Viewpoint: Estuary at a crossroads

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By Anne Gunn and Frants Attorp

Fulford estuary is a magical and treasured element of Salt Spring’s diverse and varied ecology, culture and history. It encompasses public and private land, which can be a strength if we focus on working together in partnerships to restore and rebuild.

Prior to the arrival of European settlers, the Coast Salish people enjoyed and harvested the richness of the estuary. A British Admiralty map from about 1907 reveals a large salt marsh at the head of Fulford Harbour. The former Fulford Inn was actually built on a site that used to be a lagoon.

The lagoon and marsh were natural features resilient to storm surges and changes in sea level, and would have been home to rich and diverse communities of marine life. Estuaries are known for their abundance of shrimp and tiny creatures, the essential food for salmon smolt preparing for their migration to the Pacific. Salmon, in turn, support otters, seals, eagles, ospreys, orcas and, yes, even us.

By the early 1900s, changes were underway. The Salt Spring Historical Society has a photo dating back to the turn of the 19th century showing a long wooden bridge spanning the mouth of Fulford Creek and the adjoining salt marsh. The bridge carried the road linking Fulford Harbour to the island’s interior.

For the past century, a series of hotels or inns have overlooked the estuary, serving tourists and locals alike. During this time, there were many changes: a road replaced the bridge, the lagoon was drained and the saltwater marsh contracted. Only a tiny patch of red-listed dune wildrye and beach pea remains. One salmon-bearing stream, although still classified as a riparian area, has been channelled into a ditch.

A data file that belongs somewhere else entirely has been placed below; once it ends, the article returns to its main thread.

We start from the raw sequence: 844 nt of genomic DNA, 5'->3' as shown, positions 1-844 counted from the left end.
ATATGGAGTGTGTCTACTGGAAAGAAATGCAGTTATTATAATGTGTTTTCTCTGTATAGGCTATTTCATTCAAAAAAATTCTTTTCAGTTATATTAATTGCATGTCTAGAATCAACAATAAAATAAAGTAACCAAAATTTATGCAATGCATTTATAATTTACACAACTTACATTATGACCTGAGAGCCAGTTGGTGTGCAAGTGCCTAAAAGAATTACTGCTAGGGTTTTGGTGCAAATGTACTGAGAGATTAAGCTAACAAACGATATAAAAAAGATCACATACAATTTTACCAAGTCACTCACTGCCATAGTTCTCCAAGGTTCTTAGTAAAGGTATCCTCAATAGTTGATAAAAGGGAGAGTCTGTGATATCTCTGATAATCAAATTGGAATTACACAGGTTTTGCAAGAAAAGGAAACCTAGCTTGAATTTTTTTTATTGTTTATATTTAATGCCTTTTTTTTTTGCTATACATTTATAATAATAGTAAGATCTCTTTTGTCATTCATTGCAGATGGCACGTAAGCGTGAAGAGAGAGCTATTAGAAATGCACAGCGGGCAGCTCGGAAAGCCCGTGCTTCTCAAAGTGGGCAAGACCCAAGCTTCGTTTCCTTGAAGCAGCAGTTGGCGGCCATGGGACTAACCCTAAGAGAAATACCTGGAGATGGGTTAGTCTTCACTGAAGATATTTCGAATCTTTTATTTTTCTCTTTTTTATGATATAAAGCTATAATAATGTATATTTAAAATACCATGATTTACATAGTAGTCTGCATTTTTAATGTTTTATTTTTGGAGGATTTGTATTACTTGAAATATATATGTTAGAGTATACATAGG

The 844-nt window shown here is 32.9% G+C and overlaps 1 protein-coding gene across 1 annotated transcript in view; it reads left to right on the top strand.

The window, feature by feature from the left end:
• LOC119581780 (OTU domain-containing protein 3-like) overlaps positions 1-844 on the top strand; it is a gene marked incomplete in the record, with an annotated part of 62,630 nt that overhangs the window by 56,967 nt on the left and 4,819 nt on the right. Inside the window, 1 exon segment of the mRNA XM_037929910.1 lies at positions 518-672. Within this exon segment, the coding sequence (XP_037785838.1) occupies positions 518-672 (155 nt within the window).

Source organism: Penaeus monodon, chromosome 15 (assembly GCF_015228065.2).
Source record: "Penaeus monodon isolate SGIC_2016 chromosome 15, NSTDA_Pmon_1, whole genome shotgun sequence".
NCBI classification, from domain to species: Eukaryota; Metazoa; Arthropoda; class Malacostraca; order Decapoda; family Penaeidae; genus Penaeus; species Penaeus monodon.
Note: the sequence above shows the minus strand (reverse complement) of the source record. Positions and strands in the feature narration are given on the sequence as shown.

Going forward to the present day, we face a climate emergency and a pressing need for climate adaptability measures. Climate adaptability includes restoring features that are globally recognized as defences against storm surges, sea-level rise and biodiversity loss. In Fulford Harbour, we could progress toward climate adaptability by working collaboratively to restore the lagoon and part of the saltwater marsh.

Trustees could take a leadership role and foster a private-public partnership using existing societies, associations and land owners. Restoration and sustainable development would be a conspicuous feature to greet visitors to Salt Spring and show what can be achieved in terms of climate adaptability.

South-end residents have repeatedly voiced support for a restaurant as a community meeting place, and there is a growing groundswell to tackle our climate emergency. So why not look into restoring the shoreline and salmon-bearing creeks along with the lagoon and marsh while relocating the proposed motel and buildings to a smaller footprint on higher, flood-proof ground?

Private land and public concerns do not have to be a source of tension if we collaborate. Salt Spring Island has done it before!

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